Saturday, January 17, 2009, 4:24 PM

Split 4th Circuit Rejects CAFA Removal

In yet another case on removal under the Class Action Fairness Act (CAFA), the Fourth Circuit yesterday held that the defendant didn't establish CAFA's amount-in-controversy requirement. The case is Barnikowski v. NVR, Inc. Judge Gregory wrote the majority opinion. Judge Wilkinson dissented. (For other recent CAFA removal cases by the Fourth Circuit, see our posts here and here and here.)

In this case, plaintiffs represent a putative class of current and former N.C. sales reps of NVR. They allege that NVR wrongfully denied them overtime pay.

Their complaint didn't specify their damages. In its notice of removal, NVR asserted that the amount in controversy exceeded $5M. In response to plaintiffs' motion to remand, NVR submitted a declaration from its payroll director who provided data about average annual compensation to sales reps. Based on that figure, NVR calculated the average hourly wage and then the average hourly overtime wage. NVR then assumed that putative class members will claim to have worked an average of five overtime hours per week. This yielded projected damages of $2.6M. NVR then assumed that plaintiffs would seek statutory double damages under N.C.'s Wage and Hour Act, which would push the damages over CAFA's $5M jurisdictional line.

A majority of the Fourth Circuit held that NVR didn't satisfy its burden of of demonstrating by a preponderance of the evidence that jurisdiction was proper. To be sure, the majority agreed that NVR was correct to include statutory double damages in its calculation, i.e., doubling was proper. And the majority had no problem with NVR's figures on average annual compensation which led to an average overtime rate. But the majority found that one key variable in NVR's equation was too speculative: NVR's assumption that plaintiffs and the class members will each claim to have worked an average of five overtime hours per week. This was a key variable, the majority held, because if the average weekly overtime hours was less than four hours per class member, NVR wouldn't clear the $5M hurdle.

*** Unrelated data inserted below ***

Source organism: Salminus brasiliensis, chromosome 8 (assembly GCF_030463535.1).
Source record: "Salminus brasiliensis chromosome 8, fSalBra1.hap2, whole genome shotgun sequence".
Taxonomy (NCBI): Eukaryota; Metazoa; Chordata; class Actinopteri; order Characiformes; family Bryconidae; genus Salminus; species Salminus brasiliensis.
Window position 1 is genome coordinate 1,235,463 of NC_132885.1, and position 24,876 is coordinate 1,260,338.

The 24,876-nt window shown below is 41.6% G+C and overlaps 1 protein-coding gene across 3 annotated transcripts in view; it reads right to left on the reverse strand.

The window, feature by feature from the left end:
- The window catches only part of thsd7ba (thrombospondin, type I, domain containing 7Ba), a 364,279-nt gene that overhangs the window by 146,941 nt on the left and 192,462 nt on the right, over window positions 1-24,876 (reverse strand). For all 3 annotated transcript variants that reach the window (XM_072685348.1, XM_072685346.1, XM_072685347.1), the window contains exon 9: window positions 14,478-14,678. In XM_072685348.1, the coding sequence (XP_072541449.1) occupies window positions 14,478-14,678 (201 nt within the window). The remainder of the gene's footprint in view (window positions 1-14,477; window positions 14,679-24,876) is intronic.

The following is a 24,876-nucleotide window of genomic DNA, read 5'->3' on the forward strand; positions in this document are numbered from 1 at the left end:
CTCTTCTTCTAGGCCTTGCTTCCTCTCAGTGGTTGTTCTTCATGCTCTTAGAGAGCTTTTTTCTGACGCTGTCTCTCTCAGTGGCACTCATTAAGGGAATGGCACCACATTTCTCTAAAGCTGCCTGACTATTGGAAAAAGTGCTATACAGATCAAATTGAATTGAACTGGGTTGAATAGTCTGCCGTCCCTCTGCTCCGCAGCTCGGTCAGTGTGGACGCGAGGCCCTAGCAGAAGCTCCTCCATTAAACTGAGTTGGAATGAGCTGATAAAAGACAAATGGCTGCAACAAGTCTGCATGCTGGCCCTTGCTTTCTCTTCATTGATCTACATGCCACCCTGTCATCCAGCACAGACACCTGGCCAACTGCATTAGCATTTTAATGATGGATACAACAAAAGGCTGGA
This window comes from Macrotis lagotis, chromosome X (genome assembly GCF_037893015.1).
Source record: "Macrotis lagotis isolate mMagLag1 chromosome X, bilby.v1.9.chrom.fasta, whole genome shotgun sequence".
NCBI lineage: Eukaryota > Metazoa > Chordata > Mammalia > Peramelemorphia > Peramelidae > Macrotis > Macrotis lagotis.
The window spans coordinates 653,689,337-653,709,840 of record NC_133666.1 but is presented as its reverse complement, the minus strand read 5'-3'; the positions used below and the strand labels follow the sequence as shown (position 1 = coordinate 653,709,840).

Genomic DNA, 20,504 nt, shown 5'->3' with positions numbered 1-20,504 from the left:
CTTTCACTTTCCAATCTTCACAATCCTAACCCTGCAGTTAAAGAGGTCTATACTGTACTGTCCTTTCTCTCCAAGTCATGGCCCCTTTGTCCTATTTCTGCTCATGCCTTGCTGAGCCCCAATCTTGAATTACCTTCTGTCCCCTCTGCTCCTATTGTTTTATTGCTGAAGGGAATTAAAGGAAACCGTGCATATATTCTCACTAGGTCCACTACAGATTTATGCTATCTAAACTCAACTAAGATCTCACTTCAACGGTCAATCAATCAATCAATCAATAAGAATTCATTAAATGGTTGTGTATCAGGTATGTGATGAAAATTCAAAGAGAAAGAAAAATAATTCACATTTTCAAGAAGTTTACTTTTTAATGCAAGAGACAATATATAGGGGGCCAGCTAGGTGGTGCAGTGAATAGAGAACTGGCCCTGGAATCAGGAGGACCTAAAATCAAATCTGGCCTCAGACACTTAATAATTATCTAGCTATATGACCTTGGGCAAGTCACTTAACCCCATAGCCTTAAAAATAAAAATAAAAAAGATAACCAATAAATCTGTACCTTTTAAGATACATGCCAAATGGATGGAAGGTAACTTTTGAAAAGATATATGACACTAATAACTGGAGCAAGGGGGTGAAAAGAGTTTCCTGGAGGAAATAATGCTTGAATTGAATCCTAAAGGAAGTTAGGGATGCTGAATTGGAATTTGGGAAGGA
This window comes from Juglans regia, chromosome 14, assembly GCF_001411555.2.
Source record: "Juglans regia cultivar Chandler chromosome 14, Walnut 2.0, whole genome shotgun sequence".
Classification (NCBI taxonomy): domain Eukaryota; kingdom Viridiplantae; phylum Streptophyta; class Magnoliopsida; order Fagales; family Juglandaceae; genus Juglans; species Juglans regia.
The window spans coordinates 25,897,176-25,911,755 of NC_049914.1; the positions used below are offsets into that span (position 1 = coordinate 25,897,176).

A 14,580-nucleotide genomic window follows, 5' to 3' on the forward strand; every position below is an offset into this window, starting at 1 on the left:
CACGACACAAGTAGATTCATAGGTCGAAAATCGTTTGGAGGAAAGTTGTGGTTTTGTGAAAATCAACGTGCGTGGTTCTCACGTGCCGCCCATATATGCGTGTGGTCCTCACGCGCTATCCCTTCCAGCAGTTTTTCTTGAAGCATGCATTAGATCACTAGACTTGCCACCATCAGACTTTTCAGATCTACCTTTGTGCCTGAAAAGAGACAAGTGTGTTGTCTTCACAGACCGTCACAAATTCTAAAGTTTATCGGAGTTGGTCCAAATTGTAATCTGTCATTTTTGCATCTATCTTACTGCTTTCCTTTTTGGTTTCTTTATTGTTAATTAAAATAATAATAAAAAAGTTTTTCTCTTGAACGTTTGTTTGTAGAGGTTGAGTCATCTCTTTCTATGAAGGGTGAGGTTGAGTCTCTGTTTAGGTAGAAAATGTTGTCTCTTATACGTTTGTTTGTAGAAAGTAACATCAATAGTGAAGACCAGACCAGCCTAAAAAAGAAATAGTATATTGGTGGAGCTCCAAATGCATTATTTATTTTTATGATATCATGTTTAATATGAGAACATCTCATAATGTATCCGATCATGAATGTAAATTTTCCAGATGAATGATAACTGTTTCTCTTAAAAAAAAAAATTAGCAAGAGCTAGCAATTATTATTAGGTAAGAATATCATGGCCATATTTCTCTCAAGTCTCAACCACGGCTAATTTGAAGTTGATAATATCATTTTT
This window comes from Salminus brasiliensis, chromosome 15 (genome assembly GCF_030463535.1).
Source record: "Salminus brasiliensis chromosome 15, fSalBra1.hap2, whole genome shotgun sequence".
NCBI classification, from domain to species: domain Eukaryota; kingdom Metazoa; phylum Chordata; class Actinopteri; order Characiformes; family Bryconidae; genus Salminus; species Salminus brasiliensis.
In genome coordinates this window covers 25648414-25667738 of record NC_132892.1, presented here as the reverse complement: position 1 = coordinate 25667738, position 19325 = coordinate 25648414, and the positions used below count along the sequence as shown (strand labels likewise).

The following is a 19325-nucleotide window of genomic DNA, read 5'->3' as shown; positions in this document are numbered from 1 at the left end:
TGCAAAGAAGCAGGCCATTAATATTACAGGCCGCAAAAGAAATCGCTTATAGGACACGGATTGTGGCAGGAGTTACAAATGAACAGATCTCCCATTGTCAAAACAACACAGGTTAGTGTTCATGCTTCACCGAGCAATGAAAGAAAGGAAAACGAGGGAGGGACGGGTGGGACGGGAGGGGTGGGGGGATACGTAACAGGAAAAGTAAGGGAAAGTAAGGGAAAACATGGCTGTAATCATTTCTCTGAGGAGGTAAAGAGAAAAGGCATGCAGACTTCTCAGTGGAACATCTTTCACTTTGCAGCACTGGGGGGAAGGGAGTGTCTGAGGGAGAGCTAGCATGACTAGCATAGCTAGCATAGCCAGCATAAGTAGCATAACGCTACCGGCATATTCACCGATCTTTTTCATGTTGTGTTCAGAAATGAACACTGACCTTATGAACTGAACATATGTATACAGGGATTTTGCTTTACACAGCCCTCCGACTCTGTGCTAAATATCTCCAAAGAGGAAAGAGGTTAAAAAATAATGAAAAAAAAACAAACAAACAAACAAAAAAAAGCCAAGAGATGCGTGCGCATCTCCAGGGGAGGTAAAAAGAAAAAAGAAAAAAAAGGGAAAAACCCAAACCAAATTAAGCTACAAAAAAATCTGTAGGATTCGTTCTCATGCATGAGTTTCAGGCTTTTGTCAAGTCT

The majority recognized that the decision may prompt plaintiffs to plead tactically by leaving damages unspecified to block CAFA removal, without foreclosing an ultimate recovery of more than the jurisdictional minimum. But the majority noted that since Congress has eliminated the one-year time limit on CAFA removal (see 28 U.S.C. 1453(b)), a CAFA defendant can remove at a later stage of litigation once the amount in controversy is acertained.

In his dissent, Judge Wilkinson accused the majority of "conflat[ing] burdens of proof with burdens of production": once the defendant sets forth a prima facie case establishing jurisdiction, he argued, the burden of production shifts to the the plaintiffs to offer something in response (even though the burden of persuasion always remains with the defendant). Judge Wilkinson disputed the majority's finding that the five-hour estimate was too speculative. And he worried that the majority's approach puts defendants in a difficult position of serving voluminous discovery requests and document production at the preliminary stages of what is itself a preliminary jurisdictional issue. "Encouraging this sort of deluge," he warned, "adds more litigiousness to already litigious class action undertakings." Judge Wilkinson also took a swipe at plaintiffs, observing that they "have been litigation class action overtime pay cases against [NVR] since 2004, but have passed on every opportunity to submit an affidavit or even make a declaration as to the likely amount of damages they will claim."

Oddly, this split decision isn't published. The third member of the panel was a district court judge sitting by designation.


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